Our case presented with developmental delay, an abnormal hearing assessment, and arthrogryposis. She was found to have a homozygous pathogenic variation in VPS33B gene, which has a role in the apical recycling pathway through VPS33B-VIPAR complex to mediate vesicular membrane fusion in multiple organs, and also affects collagen maturation and keratinocyte differentiation. Therefore, defects in the gene may lead to structural and functional abnormalities in the kidney, liver, and skin.[4]

The feature arthrogryposis occurs secondary to the degeneration of the anterior motor neuron cells, resulting in reduced fetal movement and hypotonia. Decreased fetal movements also lead to the development of clubfoot and hip joint dislocation.[5],[6] Other central nervous system features that develop in ARC syndrome include developmental delay and sensorineural hearing loss.[7]

Renal tubular dysfunction is a cardinal feature of the syndrome. Presentation of the dysfunction ranges from isolated renal tubular acidosis to the complete Fanconi syndrome, occurring in the first few days or by 2–3 months of life. Patients with the ARC syndrome undergo a series of tests, including kidney ultrasound investigations. In most cases, dysplastic kidneys or nephrocalcinosis is evident, resulting in symptoms of renal tubular dysfunction.[5],[8] The present patient had refractory electrolytes disturbances with hypernatremia, hyperchloremia, hypocalcemia, hypophosphatemia, and hypomagnesemia due to proximal tubular dysfunction. Another defining feature associated with this syndrome is cholestasis and failure to thrive. These patients often present with failure to thrive, which is attributed to cholestasis leading to fat malabsorption, chronic diarrhea, and loss of nutrients from the gastrointestinal tract, as seen in the present patient.[6]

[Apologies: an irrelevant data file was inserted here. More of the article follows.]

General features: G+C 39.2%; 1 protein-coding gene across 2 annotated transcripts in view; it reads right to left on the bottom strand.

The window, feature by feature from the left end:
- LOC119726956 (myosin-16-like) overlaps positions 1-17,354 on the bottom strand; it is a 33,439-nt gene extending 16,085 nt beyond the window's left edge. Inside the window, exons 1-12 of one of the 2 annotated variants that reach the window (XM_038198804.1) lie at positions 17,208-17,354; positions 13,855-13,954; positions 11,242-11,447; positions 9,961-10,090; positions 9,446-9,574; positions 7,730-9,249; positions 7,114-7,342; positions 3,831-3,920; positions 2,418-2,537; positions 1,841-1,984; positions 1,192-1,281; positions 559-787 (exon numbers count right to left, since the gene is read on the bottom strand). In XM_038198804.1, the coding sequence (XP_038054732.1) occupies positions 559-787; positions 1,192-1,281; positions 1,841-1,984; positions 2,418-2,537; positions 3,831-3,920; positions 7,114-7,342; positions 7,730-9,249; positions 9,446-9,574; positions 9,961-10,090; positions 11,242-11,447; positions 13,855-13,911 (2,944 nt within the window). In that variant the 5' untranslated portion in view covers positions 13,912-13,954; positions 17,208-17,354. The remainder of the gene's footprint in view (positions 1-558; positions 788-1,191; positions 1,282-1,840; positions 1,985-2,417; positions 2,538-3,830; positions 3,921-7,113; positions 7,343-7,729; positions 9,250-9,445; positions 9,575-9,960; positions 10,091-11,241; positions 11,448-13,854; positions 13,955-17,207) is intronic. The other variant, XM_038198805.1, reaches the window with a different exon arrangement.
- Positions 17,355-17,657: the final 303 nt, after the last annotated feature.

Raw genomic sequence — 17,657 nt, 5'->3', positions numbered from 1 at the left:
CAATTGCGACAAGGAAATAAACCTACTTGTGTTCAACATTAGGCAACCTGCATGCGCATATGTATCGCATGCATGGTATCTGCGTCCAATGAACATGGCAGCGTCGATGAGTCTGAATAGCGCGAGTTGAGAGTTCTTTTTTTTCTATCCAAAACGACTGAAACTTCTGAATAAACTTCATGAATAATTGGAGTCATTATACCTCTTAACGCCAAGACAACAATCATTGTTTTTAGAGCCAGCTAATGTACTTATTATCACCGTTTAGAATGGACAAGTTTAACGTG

Patients with ARC syndrome show variable dysmorphic features, including flattened nasal bridge, low set ears, simian crease, and cryptorchidism.[9] Features including microcephaly, high-arched palate, deformed feet, and dry and lax skin with ichthyosis, were presented in our case. Careful history and physical examination, along with a high index of suspicion and genetic testing are required. For active cases, only supportive treatment is offered. Preimplantation diagnosis and prenatal counseling should be offered to all carrier parents.

Declaration of patient consent